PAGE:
Authors: Cindy Keen Reynders
I wrote this book for my mother, who sang me salty WWII WAC songs as a babe in my cradle, giving me a fine appreciation for humor.
I also wrote this for the laughter gods, with whom we should all communicate daily.
Published 2007 by Medallion Press, Inc.
The MEDALLION PRESS LOGO
is a registered tradmark of Medallion Press, Inc.
If you purchased this book without a cover, you should be aware that this book is stolen property. It was reported as “unsold and destroyed” to the publisher, and neither the author nor the publisher has received any payment from this “stripped book.”
Copyright © 2007 by Cindy Keen Reynders
Cover Illustration by Adam Mock
All rights reserved. No part of this book may be reproduced or transmitted in any form or by any electronic or mechanical means, including photocopying, recording, or by any information storage and retrieval system, without written permission of the publisher, except where permitted by law.
Names, characters, places, and incidents are the products of the author’s imagination or are used fictionally. Any resemblance to actual events, locales, or persons, living or dead, is entirely coincidental.
Typeset in Caslon 540
Printed in the United States of America
10-digit ISBN: 1-9338362-4-5
13-digit ISBN: 978-1-933836-24-9
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Thanks to Cristina, Jordon and Brian for putting up with mom when I had my fingers glued to the keyboard instead attending PTA meetings. Thanks to my dad and the rest of my extended family for listening to me ramble about my “latest” story. Thanks to my husband Rich for his fantastic Sunday breakfasts which fueled my imagination. Most of all, thanks to my best friend and sister Shauna, who taught me to laugh at life again when my creative spirit went MIA and who was a major player in helping me write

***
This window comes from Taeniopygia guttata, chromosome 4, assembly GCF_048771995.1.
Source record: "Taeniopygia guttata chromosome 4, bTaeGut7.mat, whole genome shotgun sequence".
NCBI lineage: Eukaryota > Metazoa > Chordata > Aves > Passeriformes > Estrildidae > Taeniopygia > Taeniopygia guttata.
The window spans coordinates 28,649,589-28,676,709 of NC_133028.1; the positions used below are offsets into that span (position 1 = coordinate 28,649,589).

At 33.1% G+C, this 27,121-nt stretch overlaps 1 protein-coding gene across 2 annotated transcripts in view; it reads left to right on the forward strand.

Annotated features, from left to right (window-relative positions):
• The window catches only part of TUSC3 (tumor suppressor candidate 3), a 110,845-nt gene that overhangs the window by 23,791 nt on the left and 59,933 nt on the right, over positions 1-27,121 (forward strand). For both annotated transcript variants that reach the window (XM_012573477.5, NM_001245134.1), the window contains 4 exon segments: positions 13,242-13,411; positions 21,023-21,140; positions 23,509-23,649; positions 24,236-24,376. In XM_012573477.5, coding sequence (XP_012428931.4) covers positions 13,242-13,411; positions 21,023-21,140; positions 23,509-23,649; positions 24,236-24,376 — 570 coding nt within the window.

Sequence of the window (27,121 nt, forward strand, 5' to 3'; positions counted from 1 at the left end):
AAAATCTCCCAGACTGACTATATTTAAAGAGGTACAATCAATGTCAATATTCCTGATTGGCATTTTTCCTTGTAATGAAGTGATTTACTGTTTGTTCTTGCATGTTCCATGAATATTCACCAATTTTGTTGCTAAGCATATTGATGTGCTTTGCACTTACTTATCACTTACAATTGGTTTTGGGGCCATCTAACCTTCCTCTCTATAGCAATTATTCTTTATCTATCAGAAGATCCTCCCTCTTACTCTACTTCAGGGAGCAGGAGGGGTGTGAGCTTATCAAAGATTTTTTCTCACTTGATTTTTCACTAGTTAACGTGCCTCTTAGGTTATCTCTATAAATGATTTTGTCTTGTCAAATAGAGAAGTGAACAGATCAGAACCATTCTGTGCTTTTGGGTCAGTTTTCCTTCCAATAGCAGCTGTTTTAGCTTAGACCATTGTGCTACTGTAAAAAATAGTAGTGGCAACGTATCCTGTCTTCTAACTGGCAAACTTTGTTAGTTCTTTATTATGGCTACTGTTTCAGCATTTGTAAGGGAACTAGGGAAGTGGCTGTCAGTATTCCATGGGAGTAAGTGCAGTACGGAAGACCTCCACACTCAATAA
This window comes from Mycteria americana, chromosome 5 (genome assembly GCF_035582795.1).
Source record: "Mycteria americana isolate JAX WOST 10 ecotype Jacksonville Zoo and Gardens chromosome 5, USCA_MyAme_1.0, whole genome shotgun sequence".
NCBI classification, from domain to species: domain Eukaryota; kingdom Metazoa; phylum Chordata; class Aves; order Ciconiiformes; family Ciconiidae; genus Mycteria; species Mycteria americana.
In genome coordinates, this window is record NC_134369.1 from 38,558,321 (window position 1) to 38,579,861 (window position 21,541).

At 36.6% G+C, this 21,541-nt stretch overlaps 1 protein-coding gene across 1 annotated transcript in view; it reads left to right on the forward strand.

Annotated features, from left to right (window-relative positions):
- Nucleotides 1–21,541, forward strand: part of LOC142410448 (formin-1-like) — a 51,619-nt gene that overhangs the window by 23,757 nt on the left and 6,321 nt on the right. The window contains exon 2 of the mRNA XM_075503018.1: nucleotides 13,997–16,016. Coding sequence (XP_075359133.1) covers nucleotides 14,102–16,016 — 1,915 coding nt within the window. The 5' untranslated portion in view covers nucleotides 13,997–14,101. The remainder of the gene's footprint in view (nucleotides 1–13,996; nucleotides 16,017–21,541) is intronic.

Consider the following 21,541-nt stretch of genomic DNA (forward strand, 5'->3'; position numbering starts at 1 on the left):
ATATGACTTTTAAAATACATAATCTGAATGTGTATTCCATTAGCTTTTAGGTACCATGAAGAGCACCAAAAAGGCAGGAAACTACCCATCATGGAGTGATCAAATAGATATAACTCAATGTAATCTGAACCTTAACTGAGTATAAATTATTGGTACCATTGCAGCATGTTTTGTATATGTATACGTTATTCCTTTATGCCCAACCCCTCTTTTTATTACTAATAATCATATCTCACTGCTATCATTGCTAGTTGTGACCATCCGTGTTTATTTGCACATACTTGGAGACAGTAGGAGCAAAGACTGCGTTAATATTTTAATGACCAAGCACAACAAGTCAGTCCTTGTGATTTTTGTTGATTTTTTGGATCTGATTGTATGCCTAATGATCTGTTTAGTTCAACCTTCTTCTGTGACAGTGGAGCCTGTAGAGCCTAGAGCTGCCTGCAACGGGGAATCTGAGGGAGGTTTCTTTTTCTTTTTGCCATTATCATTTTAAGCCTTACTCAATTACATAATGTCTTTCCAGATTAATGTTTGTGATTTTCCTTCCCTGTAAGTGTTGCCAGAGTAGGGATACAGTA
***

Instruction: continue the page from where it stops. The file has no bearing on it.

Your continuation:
The Saucy Lucy Murders.
UN GLISTENED BRIGHTLY THROUGH PINE AND spruce trees, and onto the champagne powder snow. Above, blue sky, scattered with lumpy winter clouds, arched like a dome. A roaring snowmobile skiffed across the frosty white landscape with two riders bundled in heavy coats, hats, mittens, and goggles. Their laughter rang out into the crisp air, echoing throughout the remote wilderness.
Someone crouched in the shadows on a ledge above the snowmobile, hidden by a boulder. With steady hands, the shadow-person lifted a high-powered rifle and took aim. As the snowmobile’s occupants came into range, the shooter took a deep breath and pulled the trigger.
The snowmobile driver immediately slumped over the steering wheel and the vehicle veered into a snowdrift, spilling the occupants onto the ground. Blood spread out from the driver’s head and onto the white powder, like a snow cone dunked in cherry syrup.
Neither occupant moved for a moment, then the smaller individual, who had been riding behind, scooted out from underneath the snowmobile’s bulk and scrambled to their knees. Leaning forward, the individual examined the driver.
A scream pierced the silent landscape.
The shadow-person smiled.
OU NEED TO START DATING AGAIN
. Otherwise you’re going to dry up and turn into a prune with lips.” Lucy Parnell plopped plump blueberries into the thick batter in the bowl she held and the occasional one into her mouth.
“Damn it Lucy, I refuse to go on another one of your heifer checks,” Lexie Lightfoot returned. “Just because a guy has a pulse and all his real hair doesn’t mean I have to go out with him.”